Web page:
The reality is that it's not uncommon that whatever the official capacity the Scrum Master is working in, that he/she will be pulled into doing other tasks and become a part time SM. If all the organisation wants is for the Scrum Master to organise meetings, enforce time boxes, and respond to the impediments that people explicitly report, then fine. But don't expect a great Scrum Master.

For the Scrum Master who wants to grow in the role and excel, it can be a frustrating experience being pulled onto other tasks and being part time. In this environment the opportunity for originality and creativity gets reduced. I emphasised "explicitly" because the real enjoyment is trying to discover the blockers that go unmentioned.

The Scrum Master checklist

I'm not going to claim credit for all of this; this is a great checklist and you can download it here.

1) How is my Product Owner doing?

Scrum Masters improve Product Owner effectiveness by helping them find ways to maintain the Product Backlog and release plan. (Note that the Product Owner is the one responsible for the prioritized backlog.)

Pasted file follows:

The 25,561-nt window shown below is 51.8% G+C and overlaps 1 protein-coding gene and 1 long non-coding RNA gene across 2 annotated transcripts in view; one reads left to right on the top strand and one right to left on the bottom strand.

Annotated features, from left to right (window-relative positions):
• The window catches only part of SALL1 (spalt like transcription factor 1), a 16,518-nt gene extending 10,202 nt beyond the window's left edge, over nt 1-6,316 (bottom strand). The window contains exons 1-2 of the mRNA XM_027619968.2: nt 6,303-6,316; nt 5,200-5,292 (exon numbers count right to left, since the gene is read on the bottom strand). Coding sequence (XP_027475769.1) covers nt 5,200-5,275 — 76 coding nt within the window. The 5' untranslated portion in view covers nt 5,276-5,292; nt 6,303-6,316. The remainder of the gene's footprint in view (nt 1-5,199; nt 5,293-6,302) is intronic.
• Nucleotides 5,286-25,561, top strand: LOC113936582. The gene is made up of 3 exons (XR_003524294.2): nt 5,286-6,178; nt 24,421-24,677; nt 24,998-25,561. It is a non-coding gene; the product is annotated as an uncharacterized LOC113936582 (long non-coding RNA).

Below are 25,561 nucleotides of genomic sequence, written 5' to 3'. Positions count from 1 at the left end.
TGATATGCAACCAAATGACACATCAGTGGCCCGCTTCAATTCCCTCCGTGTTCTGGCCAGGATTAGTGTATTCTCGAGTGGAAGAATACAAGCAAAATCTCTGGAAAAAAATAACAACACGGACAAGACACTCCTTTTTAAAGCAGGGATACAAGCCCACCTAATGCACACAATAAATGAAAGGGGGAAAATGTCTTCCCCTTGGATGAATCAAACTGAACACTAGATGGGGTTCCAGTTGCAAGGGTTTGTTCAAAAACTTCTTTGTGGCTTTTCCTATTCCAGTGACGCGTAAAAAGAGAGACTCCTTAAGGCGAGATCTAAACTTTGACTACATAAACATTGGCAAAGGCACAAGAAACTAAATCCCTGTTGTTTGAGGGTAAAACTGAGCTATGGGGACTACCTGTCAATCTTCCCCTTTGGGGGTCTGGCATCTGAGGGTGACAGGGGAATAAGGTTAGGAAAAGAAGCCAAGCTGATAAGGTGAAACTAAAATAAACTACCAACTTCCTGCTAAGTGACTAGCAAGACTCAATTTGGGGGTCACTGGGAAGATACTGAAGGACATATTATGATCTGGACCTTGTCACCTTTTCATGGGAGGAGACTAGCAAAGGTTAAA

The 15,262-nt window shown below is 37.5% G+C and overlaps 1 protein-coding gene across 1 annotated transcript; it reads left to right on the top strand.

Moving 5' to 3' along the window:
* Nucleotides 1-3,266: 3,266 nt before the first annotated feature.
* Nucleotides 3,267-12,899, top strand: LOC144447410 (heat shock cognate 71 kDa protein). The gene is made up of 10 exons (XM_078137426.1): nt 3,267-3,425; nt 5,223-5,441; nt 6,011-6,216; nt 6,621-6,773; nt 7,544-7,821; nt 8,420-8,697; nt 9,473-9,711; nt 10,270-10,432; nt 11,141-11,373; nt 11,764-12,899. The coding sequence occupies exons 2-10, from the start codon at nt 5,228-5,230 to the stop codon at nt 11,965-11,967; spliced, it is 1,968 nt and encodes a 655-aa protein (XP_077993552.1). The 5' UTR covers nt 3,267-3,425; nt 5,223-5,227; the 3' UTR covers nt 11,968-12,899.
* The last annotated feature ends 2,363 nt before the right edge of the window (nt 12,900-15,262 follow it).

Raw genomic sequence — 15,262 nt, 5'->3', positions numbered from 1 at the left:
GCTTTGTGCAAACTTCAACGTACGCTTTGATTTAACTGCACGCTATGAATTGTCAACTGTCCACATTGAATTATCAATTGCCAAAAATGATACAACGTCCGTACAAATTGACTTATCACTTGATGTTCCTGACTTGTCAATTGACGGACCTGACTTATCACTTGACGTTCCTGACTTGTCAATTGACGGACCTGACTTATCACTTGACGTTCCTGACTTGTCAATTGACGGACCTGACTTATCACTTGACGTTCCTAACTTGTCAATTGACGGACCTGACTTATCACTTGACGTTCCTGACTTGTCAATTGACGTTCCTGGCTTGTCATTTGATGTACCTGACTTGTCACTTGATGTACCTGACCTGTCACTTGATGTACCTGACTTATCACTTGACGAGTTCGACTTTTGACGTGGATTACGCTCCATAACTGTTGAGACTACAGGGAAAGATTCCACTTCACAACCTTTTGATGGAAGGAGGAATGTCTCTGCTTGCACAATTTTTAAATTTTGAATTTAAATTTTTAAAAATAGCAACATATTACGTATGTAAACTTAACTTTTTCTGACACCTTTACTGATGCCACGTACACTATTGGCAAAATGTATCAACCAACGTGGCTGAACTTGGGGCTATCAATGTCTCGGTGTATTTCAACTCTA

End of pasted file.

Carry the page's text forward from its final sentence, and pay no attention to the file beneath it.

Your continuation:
Is the Sprint Goal SMART 

2) How is my Team doing?

While you are encouraged to lead by the example of collaborating with team members on their work, there is a risk you will get lost in technical tasks. Consider your primary responsibilities to the team:

  • Clear goals (expectations and rules are discernible and goals are attainable, aligning appropriately with one's skill set and abilities).
  • Concentration and focus, a high degree of concentration on a limited field of attention.
  • A loss of the feeling of self-consciousness, the merging of action and awareness.
  • Direct and immediate feedback (successes and failures in the course of the activity are apparent, so that behavior can be adjusted as needed).
  • Balance between ability level and challenge (the activity is neither too easy nor too difficult).
  • A sense of personal control over the situation or activity.
  • The activity is intrinsically rewarding, so there is an effortlessness of action.

3) How Are Our Engineering Practices Doing?

4) How Is The Organization Doing?


If you can do this and still have time left in the day then you are a star. It's very difficult and I've never seen it done.